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Bachelor of Science (BS): Nursing Degree Overview

Oct 09, 2019

Bachelor of Science in Nursing (BSN) programs combine classroom and laboratory components with clinical training that takes place in healthcare facilities. Continue on for program details and career information.

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Essential Information

Bachelor of Science in Nursing (BSN) programs teach students how to care for patients and provide assistance to primary care professionals. Graduates are qualified to sit for the National Council Licensure Examination for Registered Nurses (NCLEX-RN) to obtain the required licensure for RNs.

To apply to the bachelor's program, you must have a high-school diploma or GED. The program typically takes four years to complete.


Bachelor of Science in Nursing

Aspiring nursing students must complete prerequisite general education courses that include topics in anatomy, physiology, microbiology and chemistry. In addition to classroom and laboratory components, curricula for BSN programs include clinical training that takes place in such healthcare facilities as hospitals, public schools and mental health agencies. Some programs also offer students opportunities to conduct nursing research. Common course topics include:

  • Medical terminology
  • Gerontological nursing
  • Public health nursing
  • Pathophysiology
  • Healthcare safety
  • Reproductive healthcare

Employment Outlook and Salary Information

Graduates of BSN programs can pursue careers as registered nurses (RN) in such settings as hospitals and physicians' offices. The U.S. Bureau of Labor Statistics (BLS) stated that employment opportunities for RNs are expected to increase 12% from 2018 to 2028, which is faster than average. As of May 2018, RNs earned a mean annual salary of $75,510.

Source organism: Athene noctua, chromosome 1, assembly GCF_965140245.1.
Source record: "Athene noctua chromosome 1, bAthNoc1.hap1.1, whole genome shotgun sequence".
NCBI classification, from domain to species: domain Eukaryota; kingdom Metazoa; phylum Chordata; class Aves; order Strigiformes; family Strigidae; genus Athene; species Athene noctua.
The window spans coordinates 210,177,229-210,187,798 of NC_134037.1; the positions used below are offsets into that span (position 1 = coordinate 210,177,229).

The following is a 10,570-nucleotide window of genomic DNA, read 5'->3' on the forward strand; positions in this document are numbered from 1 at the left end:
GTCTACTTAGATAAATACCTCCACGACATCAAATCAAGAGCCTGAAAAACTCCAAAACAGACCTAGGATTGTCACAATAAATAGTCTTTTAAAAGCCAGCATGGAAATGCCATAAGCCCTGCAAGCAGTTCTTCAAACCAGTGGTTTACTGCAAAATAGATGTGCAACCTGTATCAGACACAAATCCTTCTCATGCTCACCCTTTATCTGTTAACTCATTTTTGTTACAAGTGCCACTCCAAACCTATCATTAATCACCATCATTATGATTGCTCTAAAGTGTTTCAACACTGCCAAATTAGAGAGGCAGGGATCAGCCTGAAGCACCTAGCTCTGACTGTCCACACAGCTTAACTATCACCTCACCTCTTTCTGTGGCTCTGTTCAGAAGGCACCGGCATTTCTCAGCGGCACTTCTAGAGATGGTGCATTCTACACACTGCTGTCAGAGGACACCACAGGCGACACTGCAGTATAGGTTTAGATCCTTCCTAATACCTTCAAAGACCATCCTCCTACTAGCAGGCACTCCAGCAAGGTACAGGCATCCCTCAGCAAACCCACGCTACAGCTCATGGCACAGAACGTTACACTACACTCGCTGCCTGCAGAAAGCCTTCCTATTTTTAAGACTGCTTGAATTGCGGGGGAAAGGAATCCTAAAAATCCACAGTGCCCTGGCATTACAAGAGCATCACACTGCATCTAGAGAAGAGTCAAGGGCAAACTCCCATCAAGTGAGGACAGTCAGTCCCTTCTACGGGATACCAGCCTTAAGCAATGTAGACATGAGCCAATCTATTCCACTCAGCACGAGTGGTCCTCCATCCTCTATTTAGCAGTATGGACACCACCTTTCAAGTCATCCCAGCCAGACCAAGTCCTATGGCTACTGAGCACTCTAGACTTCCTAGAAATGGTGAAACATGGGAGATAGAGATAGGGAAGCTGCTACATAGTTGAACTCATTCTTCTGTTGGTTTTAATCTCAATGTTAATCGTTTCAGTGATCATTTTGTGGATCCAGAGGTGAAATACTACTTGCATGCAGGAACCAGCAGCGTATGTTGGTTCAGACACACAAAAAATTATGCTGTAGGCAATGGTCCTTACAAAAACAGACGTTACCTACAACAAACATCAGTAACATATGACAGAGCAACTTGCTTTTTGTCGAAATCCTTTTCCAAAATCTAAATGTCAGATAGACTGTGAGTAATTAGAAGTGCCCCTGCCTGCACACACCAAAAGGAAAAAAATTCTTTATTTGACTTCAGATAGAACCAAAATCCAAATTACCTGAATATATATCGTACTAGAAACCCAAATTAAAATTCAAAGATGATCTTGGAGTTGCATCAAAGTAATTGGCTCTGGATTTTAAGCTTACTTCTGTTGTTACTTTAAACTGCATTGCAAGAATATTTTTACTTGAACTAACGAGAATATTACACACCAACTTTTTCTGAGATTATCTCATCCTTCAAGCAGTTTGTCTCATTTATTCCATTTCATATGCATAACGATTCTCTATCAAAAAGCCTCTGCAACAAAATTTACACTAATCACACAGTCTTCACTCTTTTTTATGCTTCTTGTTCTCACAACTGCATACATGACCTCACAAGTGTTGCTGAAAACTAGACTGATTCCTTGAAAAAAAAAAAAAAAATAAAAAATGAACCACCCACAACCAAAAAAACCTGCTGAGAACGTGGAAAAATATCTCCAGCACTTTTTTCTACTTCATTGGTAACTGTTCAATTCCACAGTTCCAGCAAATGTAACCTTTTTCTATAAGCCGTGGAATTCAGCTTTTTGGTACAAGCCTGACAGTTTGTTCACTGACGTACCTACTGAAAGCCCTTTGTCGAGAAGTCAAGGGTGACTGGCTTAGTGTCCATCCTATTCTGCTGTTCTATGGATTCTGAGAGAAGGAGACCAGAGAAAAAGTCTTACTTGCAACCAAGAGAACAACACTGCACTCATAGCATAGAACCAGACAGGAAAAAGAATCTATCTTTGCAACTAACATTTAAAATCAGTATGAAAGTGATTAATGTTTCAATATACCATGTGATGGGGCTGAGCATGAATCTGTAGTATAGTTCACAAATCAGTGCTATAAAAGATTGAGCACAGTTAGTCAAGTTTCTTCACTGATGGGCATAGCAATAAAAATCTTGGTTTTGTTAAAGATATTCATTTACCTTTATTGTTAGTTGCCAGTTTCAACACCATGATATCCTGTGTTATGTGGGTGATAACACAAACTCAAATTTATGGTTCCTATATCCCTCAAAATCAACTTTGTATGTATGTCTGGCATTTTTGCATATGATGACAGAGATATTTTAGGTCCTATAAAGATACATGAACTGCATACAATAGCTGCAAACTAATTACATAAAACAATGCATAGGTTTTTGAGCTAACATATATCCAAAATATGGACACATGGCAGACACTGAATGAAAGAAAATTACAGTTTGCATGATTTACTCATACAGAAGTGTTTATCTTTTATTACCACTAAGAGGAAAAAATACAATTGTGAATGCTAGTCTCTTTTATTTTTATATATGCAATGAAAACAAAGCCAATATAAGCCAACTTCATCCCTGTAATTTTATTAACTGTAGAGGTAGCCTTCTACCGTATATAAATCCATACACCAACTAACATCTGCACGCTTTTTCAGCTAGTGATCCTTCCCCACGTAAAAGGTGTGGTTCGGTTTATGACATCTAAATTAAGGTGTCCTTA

Continuing Education Information

RNs are required to obtain licensure from their state boards of nursing. Although licensing requirements vary for each state, they typically include completing a state-approved nursing program and passing the NCLEX-RN.

BSN program graduates interested in preparing for positions as clinical nurse specialists, nurse practitioners, nurse educators or healthcare managers can pursue nursing master's degree programs. Doctor of Philosophy (Ph.D.) and Doctor of Nursing Practice (DNP) degrees are also available. Ph.D. programs are geared toward students interested in research and academic careers, while DNP programs focus on advanced clinical practice.

Students who obtain a Bachelor of Science in Nursing are interested in obtaining one of the highest levels of education available for registered nurses. It is important to note that licensing is required upon graduation.

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